The importance of getting outside

Going outside makes us feel much better, relieves stresses of everyday living and is a valuable source of vitamin D.

We take it for granted that we can go outside when we want to, enjoying fresh air, sunlight, plants and trees – and it generally makes us feel much better, relieving stresses of everyday living. Yet people in hospital, people in care homes and especially those with dementia are all too often not able to do this. It seems that the benefits of being able to go outside need to be robustly justified for anyone to take them seriously and provide suitable outdoor space.

There is good evidence that being outside is essential for our physical and mental health

Vitamin D is vital for building strong bones and muscles, and its deficiency is most commonly associated with rickets . It is also associated with an increased risk of malignancies as well as several chronic inflammatory and autoimmune diseases. Its deficiency is due mainly to lack of exposure to sunshine. Daylight too is important and is equally effective as sunlight in regulating our body clock and helping us sleep at night.

Getting outside also allows us to exercise in fresh air at the same time as benefitting from sunshine and daylight – and here again, research has shown that the health of people with dementia who spent as little as 10 to 15 minutes of activity a day outside improved significantly . Walks outside, ‘green’ walks, reduce stress levels and increase people’s self esteem, allowing for activity and sociability as well as contact with nature – whereas a walk in a shopping mall may show no improvement in mood at all! 

Of even greater significance for people with dementia, evidence has indicated that keeping the brain exercised and active contributes towards preventing or lessening cognitive decline. Higher levels of aerobic fitness are associated with greater hippocampal volumes in elderly humans and larger hippocampal volumes translate to better spatial memory function . Studies have shown that planned walking three times a week for people with Alzheimer’s disease resulted in significant benefits in their ability to communicate . In addition, being in bright light has a modest benefit in improving one’s cognitive and non-cognitive symptoms of dementia .

Many people in the northern hemisphere suffer from Seasonal Affective Disorder (SAD), which is linked to lack of bright sunlight during the winter months. Sue Pavlovich of the Seasonal Affective Disorder Association (UK) notes that we should:

1. Keep active: 
Research has shown that a daily one-hour walk, in the middle of the day, could be as helpful as light treatment for coping with the winter blues.

2. Get outside: Go outdoors in natural daylight as much as possible, especially at midday and on bright days.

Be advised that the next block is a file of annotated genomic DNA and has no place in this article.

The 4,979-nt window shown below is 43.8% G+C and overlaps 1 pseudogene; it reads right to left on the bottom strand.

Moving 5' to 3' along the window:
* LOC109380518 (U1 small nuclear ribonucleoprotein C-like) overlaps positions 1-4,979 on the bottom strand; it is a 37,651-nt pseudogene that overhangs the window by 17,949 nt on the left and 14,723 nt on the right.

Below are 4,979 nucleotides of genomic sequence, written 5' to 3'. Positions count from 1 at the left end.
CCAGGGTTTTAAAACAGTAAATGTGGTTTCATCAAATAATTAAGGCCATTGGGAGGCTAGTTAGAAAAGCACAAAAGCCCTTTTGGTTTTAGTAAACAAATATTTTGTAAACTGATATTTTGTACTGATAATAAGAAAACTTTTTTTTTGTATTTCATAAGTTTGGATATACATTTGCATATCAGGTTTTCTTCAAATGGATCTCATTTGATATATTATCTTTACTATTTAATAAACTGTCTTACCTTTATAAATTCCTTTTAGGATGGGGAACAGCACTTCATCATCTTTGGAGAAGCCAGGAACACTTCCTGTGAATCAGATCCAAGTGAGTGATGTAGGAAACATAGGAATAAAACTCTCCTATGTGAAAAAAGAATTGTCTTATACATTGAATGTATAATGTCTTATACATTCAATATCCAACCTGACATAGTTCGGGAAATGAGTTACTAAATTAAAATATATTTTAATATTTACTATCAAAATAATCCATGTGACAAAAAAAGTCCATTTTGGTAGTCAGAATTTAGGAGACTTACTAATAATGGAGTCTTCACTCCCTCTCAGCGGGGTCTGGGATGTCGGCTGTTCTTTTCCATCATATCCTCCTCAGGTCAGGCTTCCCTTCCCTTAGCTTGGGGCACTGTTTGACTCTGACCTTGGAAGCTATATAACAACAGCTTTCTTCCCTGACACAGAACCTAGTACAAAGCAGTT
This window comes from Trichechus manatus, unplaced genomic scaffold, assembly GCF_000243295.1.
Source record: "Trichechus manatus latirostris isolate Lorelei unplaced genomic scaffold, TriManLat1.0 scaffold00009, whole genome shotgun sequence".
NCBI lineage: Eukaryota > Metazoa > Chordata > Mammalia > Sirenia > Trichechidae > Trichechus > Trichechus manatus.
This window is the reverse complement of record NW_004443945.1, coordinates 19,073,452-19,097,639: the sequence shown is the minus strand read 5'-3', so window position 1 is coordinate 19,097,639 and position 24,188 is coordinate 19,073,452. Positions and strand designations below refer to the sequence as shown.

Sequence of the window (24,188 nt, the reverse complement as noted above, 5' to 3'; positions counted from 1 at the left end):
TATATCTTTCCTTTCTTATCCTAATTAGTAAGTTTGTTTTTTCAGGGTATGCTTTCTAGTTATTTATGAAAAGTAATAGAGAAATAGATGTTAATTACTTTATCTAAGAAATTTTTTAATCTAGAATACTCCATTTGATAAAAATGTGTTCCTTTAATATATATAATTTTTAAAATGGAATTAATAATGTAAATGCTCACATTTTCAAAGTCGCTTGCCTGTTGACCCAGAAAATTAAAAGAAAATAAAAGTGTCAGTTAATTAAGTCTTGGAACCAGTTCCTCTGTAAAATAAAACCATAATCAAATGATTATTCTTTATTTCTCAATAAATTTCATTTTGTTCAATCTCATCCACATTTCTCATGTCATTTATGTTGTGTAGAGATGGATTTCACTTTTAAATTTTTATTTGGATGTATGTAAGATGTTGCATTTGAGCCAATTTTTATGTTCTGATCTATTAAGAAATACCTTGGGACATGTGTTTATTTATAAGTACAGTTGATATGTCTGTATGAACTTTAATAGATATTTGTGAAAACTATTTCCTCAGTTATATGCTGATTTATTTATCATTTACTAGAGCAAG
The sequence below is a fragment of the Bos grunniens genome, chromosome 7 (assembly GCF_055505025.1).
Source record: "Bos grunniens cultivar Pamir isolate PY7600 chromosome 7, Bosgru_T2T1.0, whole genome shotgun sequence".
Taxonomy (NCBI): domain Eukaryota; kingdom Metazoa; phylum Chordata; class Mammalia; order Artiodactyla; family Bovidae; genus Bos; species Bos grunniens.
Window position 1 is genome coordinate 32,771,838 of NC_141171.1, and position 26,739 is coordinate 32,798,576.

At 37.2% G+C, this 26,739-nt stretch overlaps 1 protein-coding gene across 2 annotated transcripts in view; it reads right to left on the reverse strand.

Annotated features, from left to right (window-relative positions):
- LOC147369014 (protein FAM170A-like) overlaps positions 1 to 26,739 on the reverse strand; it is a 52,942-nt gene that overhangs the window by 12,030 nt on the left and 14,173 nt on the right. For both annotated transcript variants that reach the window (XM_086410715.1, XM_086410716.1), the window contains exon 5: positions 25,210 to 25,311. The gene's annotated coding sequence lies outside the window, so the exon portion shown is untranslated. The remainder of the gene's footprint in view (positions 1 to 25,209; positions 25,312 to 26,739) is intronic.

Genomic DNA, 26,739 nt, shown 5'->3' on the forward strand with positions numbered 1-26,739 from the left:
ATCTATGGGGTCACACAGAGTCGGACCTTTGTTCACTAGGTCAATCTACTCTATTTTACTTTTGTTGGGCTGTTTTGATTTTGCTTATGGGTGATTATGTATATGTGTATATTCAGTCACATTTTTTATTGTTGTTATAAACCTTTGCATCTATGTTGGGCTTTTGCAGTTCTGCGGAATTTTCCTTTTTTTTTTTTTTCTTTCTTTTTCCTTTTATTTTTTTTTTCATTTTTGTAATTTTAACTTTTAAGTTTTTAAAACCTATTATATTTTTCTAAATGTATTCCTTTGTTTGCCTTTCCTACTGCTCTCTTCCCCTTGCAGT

There are so many things too that we can do outside – active and messy activities such as potting, planting, digging, pruning, harvesting produce and looking after animals (chickens, rabbits). There is such satisfaction in seeing things grow, through our own efforts.

And for those who are less active – just watching and enjoying the activity of others and the daily changes of light, shade, sun and clouds, growth of plants, wildlife and so on is just as beneficial.  Eating outside, reading a newspaper (the light is so much brighter outside for old eyes to see well), enjoying a cup of tea and chatting or being on one's own are all so very life-affirming – yet cost little or nothing. All that needs to be done is to create a safe, secure garden with seats to sit on and things to do – and an easy and visible way out to the garden and back in again. 

In short, there is no better place to be on a nice day, than outside – and it is good for us all – and especially for people with dementia for whom so many choices in life can no longer be made.


Holick, F.H. (2007) Vitamin D deficiency New England Journal of Medicine 2007;357:266-81.

Galbraith, J. & Westphal, J. (2003) Therapeutic garden design: Martin Luther Alzheimer Garden [Juried abstract and presentation]. Charleston, SC: Proceedings of the Council of Educators in Landscape Architecture.

Mind (2007) Ecotherapy: the green agenda for mental health London: Mind.

Erickson, K.I. et al. (2009) Aerobic fitness is associated with hippocampal volume in elderly humans Hippocampus 19(10) 1030–1039. 

Friedman, R. & Tappen, R.M. (1991) The effect of planned walking on communication in Alzheimer’s disease Journal of the American Geriatrics Society 39(7) 650–654.

Riemersma-van der Lek, al. (2008) Effect of bright light and melatonin on cognitive and noncognitive functioning elderly residents of group care facilities: a randomized controlled trial Journal of the American Medical Association 299(22) 2642-2655.